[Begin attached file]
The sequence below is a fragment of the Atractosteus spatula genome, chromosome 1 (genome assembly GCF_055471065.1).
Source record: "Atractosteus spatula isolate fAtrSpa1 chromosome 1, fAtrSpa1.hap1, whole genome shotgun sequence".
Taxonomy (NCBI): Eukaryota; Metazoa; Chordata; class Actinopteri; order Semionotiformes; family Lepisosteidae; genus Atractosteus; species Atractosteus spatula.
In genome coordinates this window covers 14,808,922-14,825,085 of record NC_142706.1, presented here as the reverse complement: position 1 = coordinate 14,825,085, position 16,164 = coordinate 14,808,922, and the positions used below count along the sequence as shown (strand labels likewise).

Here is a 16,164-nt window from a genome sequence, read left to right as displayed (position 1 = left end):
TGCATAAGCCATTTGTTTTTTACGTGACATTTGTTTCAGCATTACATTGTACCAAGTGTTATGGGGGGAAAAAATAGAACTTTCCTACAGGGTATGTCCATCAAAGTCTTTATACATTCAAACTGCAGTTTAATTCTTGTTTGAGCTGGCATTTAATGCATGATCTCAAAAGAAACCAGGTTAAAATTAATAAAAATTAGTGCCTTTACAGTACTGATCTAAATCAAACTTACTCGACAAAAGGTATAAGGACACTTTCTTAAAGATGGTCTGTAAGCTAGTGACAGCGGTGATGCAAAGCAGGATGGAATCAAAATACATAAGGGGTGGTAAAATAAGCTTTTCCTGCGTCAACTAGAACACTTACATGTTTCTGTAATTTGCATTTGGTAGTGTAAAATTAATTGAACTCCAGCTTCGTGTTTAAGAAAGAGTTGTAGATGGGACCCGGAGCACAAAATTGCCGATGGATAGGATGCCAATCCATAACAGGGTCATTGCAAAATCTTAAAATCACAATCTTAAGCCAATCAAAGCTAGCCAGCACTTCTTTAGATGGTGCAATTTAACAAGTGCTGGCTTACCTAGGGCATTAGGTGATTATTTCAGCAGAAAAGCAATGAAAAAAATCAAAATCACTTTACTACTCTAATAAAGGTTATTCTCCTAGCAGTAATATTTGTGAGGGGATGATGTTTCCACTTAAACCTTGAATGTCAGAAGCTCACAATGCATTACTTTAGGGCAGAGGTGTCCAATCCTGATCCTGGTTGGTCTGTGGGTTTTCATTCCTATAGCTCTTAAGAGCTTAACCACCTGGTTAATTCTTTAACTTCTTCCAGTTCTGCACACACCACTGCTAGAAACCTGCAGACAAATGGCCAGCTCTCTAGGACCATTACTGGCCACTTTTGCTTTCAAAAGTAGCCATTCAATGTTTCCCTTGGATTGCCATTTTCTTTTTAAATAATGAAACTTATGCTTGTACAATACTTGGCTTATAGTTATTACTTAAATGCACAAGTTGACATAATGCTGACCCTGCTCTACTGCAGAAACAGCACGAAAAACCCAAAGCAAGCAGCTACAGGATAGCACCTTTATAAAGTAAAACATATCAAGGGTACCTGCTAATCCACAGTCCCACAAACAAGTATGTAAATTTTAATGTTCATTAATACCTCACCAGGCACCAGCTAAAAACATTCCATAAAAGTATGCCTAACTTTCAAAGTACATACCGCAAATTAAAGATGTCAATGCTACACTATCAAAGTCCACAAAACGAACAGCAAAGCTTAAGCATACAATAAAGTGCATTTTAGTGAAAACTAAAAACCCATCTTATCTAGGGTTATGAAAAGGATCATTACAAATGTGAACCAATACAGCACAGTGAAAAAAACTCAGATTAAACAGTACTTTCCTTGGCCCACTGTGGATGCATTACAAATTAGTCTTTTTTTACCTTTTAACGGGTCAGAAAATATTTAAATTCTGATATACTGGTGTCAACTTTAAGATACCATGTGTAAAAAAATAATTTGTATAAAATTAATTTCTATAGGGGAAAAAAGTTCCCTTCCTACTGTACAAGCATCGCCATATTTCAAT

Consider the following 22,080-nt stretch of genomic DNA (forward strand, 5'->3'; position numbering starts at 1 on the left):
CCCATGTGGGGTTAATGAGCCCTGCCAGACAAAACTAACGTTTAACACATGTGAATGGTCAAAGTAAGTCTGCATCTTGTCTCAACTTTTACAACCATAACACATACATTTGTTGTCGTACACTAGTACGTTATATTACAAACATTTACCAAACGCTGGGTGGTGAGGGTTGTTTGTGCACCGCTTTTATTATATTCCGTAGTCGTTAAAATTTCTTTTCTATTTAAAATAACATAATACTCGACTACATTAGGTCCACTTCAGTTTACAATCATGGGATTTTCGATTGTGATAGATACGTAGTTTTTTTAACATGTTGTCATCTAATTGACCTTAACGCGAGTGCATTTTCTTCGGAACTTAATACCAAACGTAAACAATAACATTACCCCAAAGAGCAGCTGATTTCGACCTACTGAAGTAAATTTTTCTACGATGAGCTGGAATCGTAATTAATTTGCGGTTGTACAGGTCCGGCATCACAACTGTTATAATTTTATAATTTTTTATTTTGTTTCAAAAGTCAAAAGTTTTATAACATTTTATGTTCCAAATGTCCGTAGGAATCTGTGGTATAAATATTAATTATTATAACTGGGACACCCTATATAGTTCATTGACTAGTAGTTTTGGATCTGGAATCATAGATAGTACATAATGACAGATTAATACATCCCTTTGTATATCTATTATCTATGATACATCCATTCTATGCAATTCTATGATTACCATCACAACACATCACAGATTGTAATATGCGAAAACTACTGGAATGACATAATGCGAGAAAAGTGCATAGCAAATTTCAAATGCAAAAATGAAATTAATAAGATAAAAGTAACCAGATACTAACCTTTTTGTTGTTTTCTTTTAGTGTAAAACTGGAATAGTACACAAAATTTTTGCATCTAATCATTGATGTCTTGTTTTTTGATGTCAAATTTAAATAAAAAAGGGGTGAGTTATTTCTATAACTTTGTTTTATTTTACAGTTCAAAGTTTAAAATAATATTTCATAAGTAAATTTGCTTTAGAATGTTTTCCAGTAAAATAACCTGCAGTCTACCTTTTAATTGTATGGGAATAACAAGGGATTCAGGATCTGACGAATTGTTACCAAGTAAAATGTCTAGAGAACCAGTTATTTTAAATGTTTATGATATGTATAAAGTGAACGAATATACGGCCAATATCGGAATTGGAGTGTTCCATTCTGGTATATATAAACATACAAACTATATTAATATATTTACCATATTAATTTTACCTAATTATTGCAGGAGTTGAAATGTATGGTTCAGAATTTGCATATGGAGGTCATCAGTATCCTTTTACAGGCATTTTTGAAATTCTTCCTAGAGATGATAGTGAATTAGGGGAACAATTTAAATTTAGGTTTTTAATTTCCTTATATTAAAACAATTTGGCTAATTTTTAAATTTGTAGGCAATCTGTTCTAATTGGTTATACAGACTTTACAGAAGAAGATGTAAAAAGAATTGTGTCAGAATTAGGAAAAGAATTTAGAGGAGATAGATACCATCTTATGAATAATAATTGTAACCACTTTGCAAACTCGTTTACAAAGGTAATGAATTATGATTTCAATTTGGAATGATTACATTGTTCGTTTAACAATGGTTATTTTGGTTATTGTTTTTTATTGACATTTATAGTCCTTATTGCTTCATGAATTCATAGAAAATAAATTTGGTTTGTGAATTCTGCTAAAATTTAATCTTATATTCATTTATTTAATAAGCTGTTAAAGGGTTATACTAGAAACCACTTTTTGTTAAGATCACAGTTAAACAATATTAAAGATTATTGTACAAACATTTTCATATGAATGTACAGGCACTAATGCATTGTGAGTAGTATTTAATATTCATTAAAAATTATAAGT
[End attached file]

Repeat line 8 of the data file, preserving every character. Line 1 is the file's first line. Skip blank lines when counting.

CCCATGTGGGGTTAATGAGCCCTGCCAGACAAAACTAACGTTTAACACATGTGAATGGTCAAAGTAAGTCTGCATCTTGTCTCAACTTTTACAACCATAACACATACATTTGTTGTCGTACACTAGTACGTTATATTACAAACATTTACCAAACGCTGGGTGGTGAGGGTTGTTTGTGCACCGCTTTTATTATATTCCGTAGTCGTTAAAATTTCTTTTCTATTTAAAATAACATAATACTCGACTACATTAGGTCCACTTCAGTTTACAATCATGGGATTTTCGATTGTGATAGATACGTAGTTTTTTTAACATGTTGTCATCTAATTGACCTTAACGCGAGTGCATTTTCTTCGGAACTTAATACCAAACGTAAACAATAACATTACCCCAAAGAGCAGCTGATTTCGACCTACTGAAGTAAATTTTTCTACGATGAGCTGGAATCGTAATTAATTTGCGGTTGTACAGGTCCGGCATCACAACTGTTATAATTTTATAATTTTTTATTTTGTTTCAAAAGTCAAAAGTTTTATAACATTTTATGTTCCAAATGTCCGTAGGAATCTGTGGTATAAATATTAATTATTATAACTGGGACACCCTATATAGTTCATTGACTAGTAGTTTTGGATCTGGAATCATAGATAGTACATAATGACAGATTAATACATCCCTTTGTATATCTATTATCTATGATACATCCATTCTATGCAATTCTATGATTACCATCACAACACATCACAGATTGTAATATGCGAAAACTACTGGAATGACATAATGCGAGAAAAGTGCATAGCAAATTTCAAATGCAAAAATGAAATTAATAAGATAAAAGTAACCAGATACTAACCTTTTTGTTGTTTTCTTTTAGTGTAAAACTGGAATAGTACACAAAATTTTTGCATCTAATCATTGATGTCTTGTTTTTTGATGTCAAATTTAAATAAAAAAGGGGTGAGTTATTTCTATAACTTTGTTTTATTTTACAGTTCAAAGTTTAAAATAATATTTCATAAGTAAATTTGCTTTAGAATGTTTTCCAGTAAAATAACCTGCAGTCTACCTTTTAATTGTATGGGAATAACAAGGGATTCAGGATCTGACGAATTGTTACCAAGTAAAATGTCTAGAGAACCAGTTATTTTAAATGTTTATGATATGTATAAAGTGAACGAATATACGGCCAATATCGGAATTGGAGTGTTCCATTCTGGTATATATAAACATACAAACTATATTAATATATTTACCATATTAATTTTACCTAATTATTGCAGGAGTTGAAATGTATGGTTCAGAATTTGCATATGGAGGTCATCAGTATCCTTTTACAGGCATTTTTGAAATTCTTCCTAGAGATGATAGTGAATTAGGGGAACAATTTAAATTTAGGTTTTTAATTTCCTTATATTAAAACAATTTGGCTAATTTTTAAATTTGTAGGCAATCTGTTCTAATTGGTTATACAGACTTTACAGAAGAAGATGTAAAAAGAATTGTGTCAGAATTAGGAAAAGAATTTAGAGGAGATAGATACCATCTTATGAATAATAATTGTAACCACTTTGCAAACTCGTTTACAAAGGTAATGAATTATGATTTCAATTTGGAATGATTACATTGTTCGTTTAACAATGGTTATTTTGGTTATTGTTTTTTATTGACATTTATAGTCCTTATTGCTTCATGAATTCATAGAAAATAAATTTGGTTTGTGAATTCTGCTAAAATTTAATCTTATATTCATTTATTTAATAAGCTGTTAAAGGGTTATACTAGAAACCACTTTTTGTTAAGATCACAGTTAAACAATATTAAAGATTATTGTACAAACATTTTCATATGAATGTACAGGCACTAATGCATTGTGAGTAGTATTTAATATTCATTAAAAATTATAAGT